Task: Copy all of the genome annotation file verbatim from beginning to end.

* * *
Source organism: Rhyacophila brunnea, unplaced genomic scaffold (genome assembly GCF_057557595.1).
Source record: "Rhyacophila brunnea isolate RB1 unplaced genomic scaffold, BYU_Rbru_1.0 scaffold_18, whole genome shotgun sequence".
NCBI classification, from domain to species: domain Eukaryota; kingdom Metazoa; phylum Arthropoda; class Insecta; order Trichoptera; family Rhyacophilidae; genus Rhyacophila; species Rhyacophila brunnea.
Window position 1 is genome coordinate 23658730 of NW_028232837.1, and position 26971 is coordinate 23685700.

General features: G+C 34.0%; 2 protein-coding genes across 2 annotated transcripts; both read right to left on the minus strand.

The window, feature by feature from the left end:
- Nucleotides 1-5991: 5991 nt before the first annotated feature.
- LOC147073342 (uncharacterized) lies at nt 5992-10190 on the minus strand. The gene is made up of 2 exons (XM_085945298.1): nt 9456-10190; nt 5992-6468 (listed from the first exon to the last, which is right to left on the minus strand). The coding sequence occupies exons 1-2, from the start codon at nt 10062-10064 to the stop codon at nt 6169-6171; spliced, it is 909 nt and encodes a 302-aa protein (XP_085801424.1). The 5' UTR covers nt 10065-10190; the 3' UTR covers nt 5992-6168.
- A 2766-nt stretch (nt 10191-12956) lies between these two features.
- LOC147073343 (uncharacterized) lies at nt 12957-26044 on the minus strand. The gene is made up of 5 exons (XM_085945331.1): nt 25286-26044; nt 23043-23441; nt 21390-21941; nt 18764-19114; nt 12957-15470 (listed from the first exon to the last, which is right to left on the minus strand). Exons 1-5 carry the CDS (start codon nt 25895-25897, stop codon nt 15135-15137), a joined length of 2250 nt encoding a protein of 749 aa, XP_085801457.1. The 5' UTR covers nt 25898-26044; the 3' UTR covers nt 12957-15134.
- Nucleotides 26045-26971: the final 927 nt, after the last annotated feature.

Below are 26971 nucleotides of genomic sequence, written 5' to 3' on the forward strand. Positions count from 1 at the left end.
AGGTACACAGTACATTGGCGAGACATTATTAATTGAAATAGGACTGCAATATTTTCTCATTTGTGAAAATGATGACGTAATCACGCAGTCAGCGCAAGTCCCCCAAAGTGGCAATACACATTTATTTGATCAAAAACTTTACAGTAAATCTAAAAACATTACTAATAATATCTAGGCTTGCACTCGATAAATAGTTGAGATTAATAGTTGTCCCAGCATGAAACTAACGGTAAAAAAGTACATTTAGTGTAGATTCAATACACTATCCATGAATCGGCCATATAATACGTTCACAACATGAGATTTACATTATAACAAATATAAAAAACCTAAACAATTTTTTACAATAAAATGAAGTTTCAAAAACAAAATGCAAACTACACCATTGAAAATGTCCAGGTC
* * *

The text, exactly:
Source organism: Rhyacophila brunnea, unplaced genomic scaffold (genome assembly GCF_057557595.1).
Source record: "Rhyacophila brunnea isolate RB1 unplaced genomic scaffold, BYU_Rbru_1.0 scaffold_18, whole genome shotgun sequence".
NCBI classification, from domain to species: domain Eukaryota; kingdom Metazoa; phylum Arthropoda; class Insecta; order Trichoptera; family Rhyacophilidae; genus Rhyacophila; species Rhyacophila brunnea.
Window position 1 is genome coordinate 23658730 of NW_028232837.1, and position 26971 is coordinate 23685700.

General features: G+C 34.0%; 2 protein-coding genes across 2 annotated transcripts; both read right to left on the minus strand.

The window, feature by feature from the left end:
- Nucleotides 1-5991: 5991 nt before the first annotated feature.
- LOC147073342 (uncharacterized) lies at nt 5992-10190 on the minus strand. The gene is made up of 2 exons (XM_085945298.1): nt 9456-10190; nt 5992-6468 (listed from the first exon to the last, which is right to left on the minus strand). The coding sequence occupies exons 1-2, from the start codon at nt 10062-10064 to the stop codon at nt 6169-6171; spliced, it is 909 nt and encodes a 302-aa protein (XP_085801424.1). The 5' UTR covers nt 10065-10190; the 3' UTR covers nt 5992-6168.
- A 2766-nt stretch (nt 10191-12956) lies between these two features.
- LOC147073343 (uncharacterized) lies at nt 12957-26044 on the minus strand. The gene is made up of 5 exons (XM_085945331.1): nt 25286-26044; nt 23043-23441; nt 21390-21941; nt 18764-19114; nt 12957-15470 (listed from the first exon to the last, which is right to left on the minus strand). Exons 1-5 carry the CDS (start codon nt 25895-25897, stop codon nt 15135-15137), a joined length of 2250 nt encoding a protein of 749 aa, XP_085801457.1. The 5' UTR covers nt 25898-26044; the 3' UTR covers nt 12957-15134.
- Nucleotides 26045-26971: the final 927 nt, after the last annotated feature.

Below are 26971 nucleotides of genomic sequence, written 5' to 3' on the forward strand. Positions count from 1 at the left end.
AGGTACACAGTACATTGGCGAGACATTATTAATTGAAATAGGACTGCAATATTTTCTCATTTGTGAAAATGATGACGTAATCACGCAGTCAGCGCAAGTCCCCCAAAGTGGCAATACACATTTATTTGATCAAAAACTTTACAGTAAATCTAAAAACATTACTAATAATATCTAGGCTTGCACTCGATAAATAGTTGAGATTAATAGTTGTCCCAGCATGAAACTAACGGTAAAAAAGTACATTTAGTGTAGATTCAATACACTATCCATGAATCGGCCATATAATACGTTCACAACATGAGATTTACATTATAACAAATATAAAAAACCTAAACAATTTTTTACAATAAAATGAAGTTTCAAAAACAAAATGCAAACTACACCATTGAAAATGTCCAGGTC